cabinets in place. melamine cut
thirteen ply baltic birch plywood
amy approves of the shelves
kristen + cabinet a
In the end the kitchen team chose to use a pea-gravel aggregate with the standard 3/2/1 mixture. We had poured samples of several more exotic mixtures, one using clear glass, one mixed with some white acrylic paint we had on hand, one highlighting a red sand. We had envisioned that the glass would begin to appear once the slab was grinded down. The glass particles may have been too large, but the uneven surface that the variety of aggregate and glass produced did not seem suitable to a clean cutting surface. The white paint, although while still curing seemed to lighten the concrete made little to no effect on the surface of the slab. And the reddish sand produced a warm textured slab, but chose to stay within the simple material palette. The gray sand that was sifted for the counters produces a subtle sparkle on the top slab. We can hardly wait another SIX days until we can release the formwork and unveil the kitchen’s countertops. We will conveniently have our instructor, Rick Sommerfeld on hand to help us [gently] heave the slabs into place. And then we will dance.
sittin’ poured + pretty
meg bringing the life back into concrete countertop b
the art of formwork
On another note, I saw this article today on ARCH RECORD. http://www.archdaily.com/447721/5-women-changing-the-face-of-architecture/
In this male dominated profession, it is especially inspiring to hear of success stories from women. And I think we must all keep in mind, that success, and the definition there of is subjective. Not to say these women have not achieved success but sometimes we strive for just one type of success when there are so many other avenues that would suit our happiness more. Anyhow, I look forward to watching Making Space in my favorite black on black on black ensemble sipping on a cup of java.
More stain swatches. Just what stain WILL the front door BE?
Mud, mud, and more mud. Scott madly continues to mud the ceiling:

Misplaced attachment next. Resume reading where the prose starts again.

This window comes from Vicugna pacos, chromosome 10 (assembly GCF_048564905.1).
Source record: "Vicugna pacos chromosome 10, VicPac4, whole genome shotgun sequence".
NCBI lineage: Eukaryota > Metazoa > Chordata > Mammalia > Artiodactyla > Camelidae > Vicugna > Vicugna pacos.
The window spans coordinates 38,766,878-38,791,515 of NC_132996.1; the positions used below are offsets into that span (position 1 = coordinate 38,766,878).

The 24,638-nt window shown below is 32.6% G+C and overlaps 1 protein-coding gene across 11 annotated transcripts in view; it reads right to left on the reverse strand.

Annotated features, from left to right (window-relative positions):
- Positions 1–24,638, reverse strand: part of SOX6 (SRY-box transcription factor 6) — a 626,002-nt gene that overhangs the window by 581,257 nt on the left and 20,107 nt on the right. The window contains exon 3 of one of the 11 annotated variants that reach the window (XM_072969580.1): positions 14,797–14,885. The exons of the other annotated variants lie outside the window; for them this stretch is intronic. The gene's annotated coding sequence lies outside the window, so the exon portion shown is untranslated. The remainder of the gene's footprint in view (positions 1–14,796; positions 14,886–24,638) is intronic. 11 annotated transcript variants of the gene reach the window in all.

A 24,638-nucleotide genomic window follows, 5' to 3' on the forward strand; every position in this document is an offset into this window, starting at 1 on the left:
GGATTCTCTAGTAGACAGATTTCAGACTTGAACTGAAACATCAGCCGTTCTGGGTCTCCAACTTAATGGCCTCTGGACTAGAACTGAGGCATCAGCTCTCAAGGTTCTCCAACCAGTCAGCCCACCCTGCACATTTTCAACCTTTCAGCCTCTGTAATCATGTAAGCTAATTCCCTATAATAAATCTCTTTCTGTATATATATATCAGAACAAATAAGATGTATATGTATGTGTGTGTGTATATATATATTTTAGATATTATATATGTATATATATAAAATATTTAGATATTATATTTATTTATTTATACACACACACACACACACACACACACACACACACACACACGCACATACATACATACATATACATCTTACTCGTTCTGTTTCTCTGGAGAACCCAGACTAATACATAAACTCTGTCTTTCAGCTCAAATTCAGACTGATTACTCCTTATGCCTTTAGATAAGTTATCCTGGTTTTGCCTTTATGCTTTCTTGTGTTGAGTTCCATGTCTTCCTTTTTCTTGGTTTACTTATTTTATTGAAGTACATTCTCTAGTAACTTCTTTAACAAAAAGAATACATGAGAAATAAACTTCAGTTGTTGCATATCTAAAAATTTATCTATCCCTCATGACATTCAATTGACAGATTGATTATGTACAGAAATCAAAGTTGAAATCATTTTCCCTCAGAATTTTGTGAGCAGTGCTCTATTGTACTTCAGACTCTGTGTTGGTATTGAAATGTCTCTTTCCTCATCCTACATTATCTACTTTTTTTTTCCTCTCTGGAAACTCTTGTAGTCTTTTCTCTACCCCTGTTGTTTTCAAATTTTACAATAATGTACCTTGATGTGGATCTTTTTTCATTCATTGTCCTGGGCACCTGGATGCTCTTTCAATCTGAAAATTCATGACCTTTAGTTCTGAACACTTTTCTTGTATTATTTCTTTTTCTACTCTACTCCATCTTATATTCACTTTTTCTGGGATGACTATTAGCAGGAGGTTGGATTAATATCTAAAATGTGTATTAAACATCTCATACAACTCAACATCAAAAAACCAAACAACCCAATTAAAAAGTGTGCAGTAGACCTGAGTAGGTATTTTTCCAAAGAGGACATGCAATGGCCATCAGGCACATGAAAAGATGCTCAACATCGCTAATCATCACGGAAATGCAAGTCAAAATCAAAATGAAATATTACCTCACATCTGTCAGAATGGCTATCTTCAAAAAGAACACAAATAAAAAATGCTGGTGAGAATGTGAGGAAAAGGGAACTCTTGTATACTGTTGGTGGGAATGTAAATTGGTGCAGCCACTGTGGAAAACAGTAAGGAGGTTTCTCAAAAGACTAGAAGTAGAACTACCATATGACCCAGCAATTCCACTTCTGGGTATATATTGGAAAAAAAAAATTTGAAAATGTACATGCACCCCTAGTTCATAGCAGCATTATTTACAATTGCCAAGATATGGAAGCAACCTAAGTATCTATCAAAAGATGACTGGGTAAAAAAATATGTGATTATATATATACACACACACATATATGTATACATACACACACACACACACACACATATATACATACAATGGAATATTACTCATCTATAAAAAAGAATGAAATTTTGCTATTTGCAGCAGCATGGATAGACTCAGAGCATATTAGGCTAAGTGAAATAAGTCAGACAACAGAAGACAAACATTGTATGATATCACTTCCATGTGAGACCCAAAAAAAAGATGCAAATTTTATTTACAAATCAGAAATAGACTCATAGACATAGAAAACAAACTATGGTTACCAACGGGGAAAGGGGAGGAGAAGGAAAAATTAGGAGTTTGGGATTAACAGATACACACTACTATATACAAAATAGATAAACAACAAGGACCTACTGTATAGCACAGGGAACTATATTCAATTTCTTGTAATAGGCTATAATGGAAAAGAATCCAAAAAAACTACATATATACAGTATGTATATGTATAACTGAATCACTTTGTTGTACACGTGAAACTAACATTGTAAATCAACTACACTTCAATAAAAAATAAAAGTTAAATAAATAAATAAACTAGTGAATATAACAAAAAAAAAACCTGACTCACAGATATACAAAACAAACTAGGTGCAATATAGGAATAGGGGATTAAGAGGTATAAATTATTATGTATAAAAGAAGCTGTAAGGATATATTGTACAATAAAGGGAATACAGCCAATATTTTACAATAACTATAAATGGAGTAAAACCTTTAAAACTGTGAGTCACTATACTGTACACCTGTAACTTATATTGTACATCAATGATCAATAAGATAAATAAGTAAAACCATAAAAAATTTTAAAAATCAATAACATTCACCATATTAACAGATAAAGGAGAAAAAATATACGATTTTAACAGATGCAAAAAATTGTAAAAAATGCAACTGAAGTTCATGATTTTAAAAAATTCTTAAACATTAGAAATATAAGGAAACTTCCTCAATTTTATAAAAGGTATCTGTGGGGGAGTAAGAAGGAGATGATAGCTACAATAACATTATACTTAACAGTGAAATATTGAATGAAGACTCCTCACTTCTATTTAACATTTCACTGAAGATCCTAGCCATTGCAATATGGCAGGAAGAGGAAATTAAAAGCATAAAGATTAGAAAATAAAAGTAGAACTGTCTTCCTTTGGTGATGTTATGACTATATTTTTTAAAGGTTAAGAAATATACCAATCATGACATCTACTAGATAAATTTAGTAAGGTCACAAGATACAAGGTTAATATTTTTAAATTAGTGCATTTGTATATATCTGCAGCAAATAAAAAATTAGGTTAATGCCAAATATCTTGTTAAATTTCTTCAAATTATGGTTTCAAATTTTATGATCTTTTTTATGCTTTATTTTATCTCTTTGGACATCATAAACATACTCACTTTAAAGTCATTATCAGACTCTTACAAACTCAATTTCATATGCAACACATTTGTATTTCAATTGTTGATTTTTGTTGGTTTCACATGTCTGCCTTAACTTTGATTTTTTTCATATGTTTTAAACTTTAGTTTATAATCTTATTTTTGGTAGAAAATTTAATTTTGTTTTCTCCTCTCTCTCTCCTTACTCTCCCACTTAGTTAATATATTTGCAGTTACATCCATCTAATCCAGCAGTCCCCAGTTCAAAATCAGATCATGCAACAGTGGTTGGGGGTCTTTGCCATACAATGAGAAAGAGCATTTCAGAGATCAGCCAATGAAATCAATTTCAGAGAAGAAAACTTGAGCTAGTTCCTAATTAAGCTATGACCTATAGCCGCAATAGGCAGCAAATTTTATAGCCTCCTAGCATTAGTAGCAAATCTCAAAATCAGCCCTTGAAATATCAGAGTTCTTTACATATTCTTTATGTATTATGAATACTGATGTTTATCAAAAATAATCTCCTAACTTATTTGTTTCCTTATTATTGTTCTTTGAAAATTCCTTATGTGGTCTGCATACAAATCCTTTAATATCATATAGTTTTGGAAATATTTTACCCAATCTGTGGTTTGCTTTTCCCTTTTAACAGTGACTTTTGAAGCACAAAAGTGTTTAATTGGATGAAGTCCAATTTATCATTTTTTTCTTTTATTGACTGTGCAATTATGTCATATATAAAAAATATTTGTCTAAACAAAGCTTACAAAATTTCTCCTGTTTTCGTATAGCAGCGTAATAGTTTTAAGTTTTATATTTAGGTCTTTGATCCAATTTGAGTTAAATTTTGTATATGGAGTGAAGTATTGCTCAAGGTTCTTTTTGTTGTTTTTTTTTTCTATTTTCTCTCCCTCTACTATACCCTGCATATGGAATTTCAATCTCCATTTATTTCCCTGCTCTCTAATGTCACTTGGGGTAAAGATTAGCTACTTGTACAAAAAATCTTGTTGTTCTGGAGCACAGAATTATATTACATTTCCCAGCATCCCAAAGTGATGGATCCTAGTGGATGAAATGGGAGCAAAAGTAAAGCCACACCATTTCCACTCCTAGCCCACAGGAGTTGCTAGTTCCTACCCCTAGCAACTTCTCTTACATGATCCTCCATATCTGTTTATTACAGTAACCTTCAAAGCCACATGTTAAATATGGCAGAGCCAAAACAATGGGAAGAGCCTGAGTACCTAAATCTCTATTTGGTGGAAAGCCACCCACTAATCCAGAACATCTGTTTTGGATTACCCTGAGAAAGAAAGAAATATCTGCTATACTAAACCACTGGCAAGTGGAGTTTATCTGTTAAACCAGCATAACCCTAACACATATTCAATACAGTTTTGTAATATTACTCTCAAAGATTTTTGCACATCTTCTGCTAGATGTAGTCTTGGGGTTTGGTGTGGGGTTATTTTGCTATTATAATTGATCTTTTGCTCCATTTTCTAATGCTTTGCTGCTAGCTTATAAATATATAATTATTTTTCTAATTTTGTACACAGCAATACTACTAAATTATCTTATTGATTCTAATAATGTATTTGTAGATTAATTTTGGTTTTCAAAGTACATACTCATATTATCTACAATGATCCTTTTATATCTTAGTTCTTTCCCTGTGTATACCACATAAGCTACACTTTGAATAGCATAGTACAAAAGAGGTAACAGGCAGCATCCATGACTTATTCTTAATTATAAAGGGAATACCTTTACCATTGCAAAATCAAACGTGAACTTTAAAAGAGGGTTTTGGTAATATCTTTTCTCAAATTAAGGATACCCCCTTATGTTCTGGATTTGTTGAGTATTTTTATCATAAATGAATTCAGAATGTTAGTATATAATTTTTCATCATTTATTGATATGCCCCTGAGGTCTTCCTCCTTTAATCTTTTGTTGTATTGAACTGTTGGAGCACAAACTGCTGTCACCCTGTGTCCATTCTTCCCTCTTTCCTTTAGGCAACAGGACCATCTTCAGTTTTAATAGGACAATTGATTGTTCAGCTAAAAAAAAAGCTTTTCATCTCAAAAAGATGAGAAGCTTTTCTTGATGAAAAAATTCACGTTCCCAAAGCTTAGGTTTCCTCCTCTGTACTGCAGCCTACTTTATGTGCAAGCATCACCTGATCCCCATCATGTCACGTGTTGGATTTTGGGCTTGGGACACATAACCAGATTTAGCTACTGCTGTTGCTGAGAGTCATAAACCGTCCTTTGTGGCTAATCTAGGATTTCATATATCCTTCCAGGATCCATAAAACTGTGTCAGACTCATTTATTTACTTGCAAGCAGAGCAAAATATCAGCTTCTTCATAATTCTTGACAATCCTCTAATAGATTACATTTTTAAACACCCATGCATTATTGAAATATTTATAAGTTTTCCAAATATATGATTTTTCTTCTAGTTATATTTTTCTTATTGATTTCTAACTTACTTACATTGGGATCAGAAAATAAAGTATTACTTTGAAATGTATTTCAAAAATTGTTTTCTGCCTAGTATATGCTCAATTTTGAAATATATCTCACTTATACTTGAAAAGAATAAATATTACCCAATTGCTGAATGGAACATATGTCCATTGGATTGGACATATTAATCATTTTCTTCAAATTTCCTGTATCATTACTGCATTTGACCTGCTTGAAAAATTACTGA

Greg seals up the bathroom (unless we’re planning to have magenta walls):
Kristin and Seth continue on form work for the patio slab — tomorrow’s the big pour day! (And today, Seth celebrates a big ol’ Bluff Birthday.)
To build a shade screen for the 52 ft. facades on the east and west sides of the house, there are a lot of things to consider. Here’s some of the progress so far…
1. Start with this chop saw. Make a spacing jig.
2. Make a jig for pre-drilling holes for fasteners every 2-3/4″
3. Make a jig for drilling a hole in the center of a 1-3/8″ square.
4. Get some aluminum C-channel.
5. Use the chop saw to cut the C-channel into 2000 clips.
6. Pre-drill a hole in the side and in the back of each clip.
7. Cut more aluminum channel to length for the horizontal support and pre-drill holes evenly spaced (not pictured).
7. Get some cedar. This is a small stack compared to what the entire shade screen will require.
8. Use that chop saw to cut it to the right length.
9. Use your spacing jigs (both the stationary one and the sliding one) to line up the cedar square and flat. Fasten aluminum clips to cedar.
10. Fasten the horizontal support to the back of the aluminum clips making sure the spacing jig keeps everything square and in contact.
11. Repeat until you have covered the house in cedar.
Session 4 brings with it a few new aspects: 1. it is COLD now! and 2. we need to be mostly done with the house by the end of this session (no pressure or anything). This will be our last 3-week long session, followed by the final 2-week session, which is really just for tying up loose ends (finishing punch list, admin stuff, etc). The semester has gone by so quickly, and here we are with completion of the Billjohn house on the horizon. We seem to be in good shape schedule-wise though, and I know we’re all looking forward to seeing the finish work go in soon. Here’s a little bit from the last few days…
Dana working on taping/mudding in the bedroom
Scott showing his enthusiasm for Hardibacker going up in the bathroom
the OSB over the patio is installed — now we can finish the metal roofing
the horse trailer got an overhaul! now we’re very organized in there (thanks to Foster and Atsushi)
The end of Session III consisted of a lot of work by many teams. Here’s a look at how the session ended.
attaching chicken screen to the north wall before base coat is applied
Atsushi & Hiroko applying base coat
finished base coat, ready for finish coat!
mixing up the finish coat
Catalina & Atsushi applying the finish coat
base vs. finish, with a control joint in between
finished plaster work
screen mock-up over the aluminum cladding
patio roof beam ready for joists
patio roof joists going in
finished patio roof structure: column, flitch plate, beam, and joists
patio roof ready for layer of OSB and the rest of the Grace Ice & Water Shield
looks like someone is sanding kitchen cabinets!
halls of OSB ready for cedar cladding
east brows and entry brow
Seth & Anna C installing the entry door
hall closet door will blend seamlessly with surrounding cedar cladding when finished
everyone signed the house on the wall studs before receiving drywall– even our client Harvey!
end of session III
Erica on the planer, as session 4 will consist of a LOT of planing cedar for our interior wall cladding
before shot of the cedar
and the after of the cedar once planed and ripped into 2″ strips